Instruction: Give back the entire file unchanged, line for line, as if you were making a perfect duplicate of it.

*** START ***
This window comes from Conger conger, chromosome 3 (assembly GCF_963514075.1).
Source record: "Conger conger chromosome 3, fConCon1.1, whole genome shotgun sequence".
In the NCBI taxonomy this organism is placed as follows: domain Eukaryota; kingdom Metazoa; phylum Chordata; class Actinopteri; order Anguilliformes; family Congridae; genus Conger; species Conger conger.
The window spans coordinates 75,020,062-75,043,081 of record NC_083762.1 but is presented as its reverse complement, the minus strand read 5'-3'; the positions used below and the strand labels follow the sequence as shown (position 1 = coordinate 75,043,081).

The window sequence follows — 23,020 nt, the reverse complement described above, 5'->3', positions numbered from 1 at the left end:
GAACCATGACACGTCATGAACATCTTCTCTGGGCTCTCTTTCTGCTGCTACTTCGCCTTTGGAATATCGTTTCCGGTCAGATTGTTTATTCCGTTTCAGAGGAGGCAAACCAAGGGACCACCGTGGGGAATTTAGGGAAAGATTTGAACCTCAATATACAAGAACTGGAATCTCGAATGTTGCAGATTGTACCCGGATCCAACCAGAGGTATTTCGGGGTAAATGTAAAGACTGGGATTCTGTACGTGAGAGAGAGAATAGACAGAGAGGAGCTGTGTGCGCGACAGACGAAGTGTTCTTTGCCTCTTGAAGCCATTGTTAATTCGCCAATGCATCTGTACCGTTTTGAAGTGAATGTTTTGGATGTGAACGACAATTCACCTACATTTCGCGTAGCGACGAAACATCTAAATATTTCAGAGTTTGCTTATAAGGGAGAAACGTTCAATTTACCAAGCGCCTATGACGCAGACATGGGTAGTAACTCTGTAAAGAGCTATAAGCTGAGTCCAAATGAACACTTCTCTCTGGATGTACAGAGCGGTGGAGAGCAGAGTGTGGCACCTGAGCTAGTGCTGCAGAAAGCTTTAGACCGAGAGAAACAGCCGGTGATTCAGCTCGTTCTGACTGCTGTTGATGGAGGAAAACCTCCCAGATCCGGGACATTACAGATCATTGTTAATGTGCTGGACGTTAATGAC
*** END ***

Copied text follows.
This window comes from Conger conger, chromosome 3 (assembly GCF_963514075.1).
Source record: "Conger conger chromosome 3, fConCon1.1, whole genome shotgun sequence".
In the NCBI taxonomy this organism is placed as follows: domain Eukaryota; kingdom Metazoa; phylum Chordata; class Actinopteri; order Anguilliformes; family Congridae; genus Conger; species Conger conger.
The window spans coordinates 75,020,062-75,043,081 of record NC_083762.1 but is presented as its reverse complement, the minus strand read 5'-3'; the positions used below and the strand labels follow the sequence as shown (position 1 = coordinate 75,043,081).

The window sequence follows — 23,020 nt, the reverse complement described above, 5'->3', positions numbered from 1 at the left end:
GAACCATGACACGTCATGAACATCTTCTCTGGGCTCTCTTTCTGCTGCTACTTCGCCTTTGGAATATCGTTTCCGGTCAGATTGTTTATTCCGTTTCAGAGGAGGCAAACCAAGGGACCACCGTGGGGAATTTAGGGAAAGATTTGAACCTCAATATACAAGAACTGGAATCTCGAATGTTGCAGATTGTACCCGGATCCAACCAGAGGTATTTCGGGGTAAATGTAAAGACTGGGATTCTGTACGTGAGAGAGAGAATAGACAGAGAGGAGCTGTGTGCGCGACAGACGAAGTGTTCTTTGCCTCTTGAAGCCATTGTTAATTCGCCAATGCATCTGTACCGTTTTGAAGTGAATGTTTTGGATGTGAACGACAATTCACCTACATTTCGCGTAGCGACGAAACATCTAAATATTTCAGAGTTTGCTTATAAGGGAGAAACGTTCAATTTACCAAGCGCCTATGACGCAGACATGGGTAGTAACTCTGTAAAGAGCTATAAGCTGAGTCCAAATGAACACTTCTCTCTGGATGTACAGAGCGGTGGAGAGCAGAGTGTGGCACCTGAGCTAGTGCTGCAGAAAGCTTTAGACCGAGAGAAACAGCCGGTGATTCAGCTCGTTCTGACTGCTGTTGATGGAGGAAAACCTCCCAGATCCGGGACATTACAGATCATTGTTAATGTGCTGGACGTTAATGAC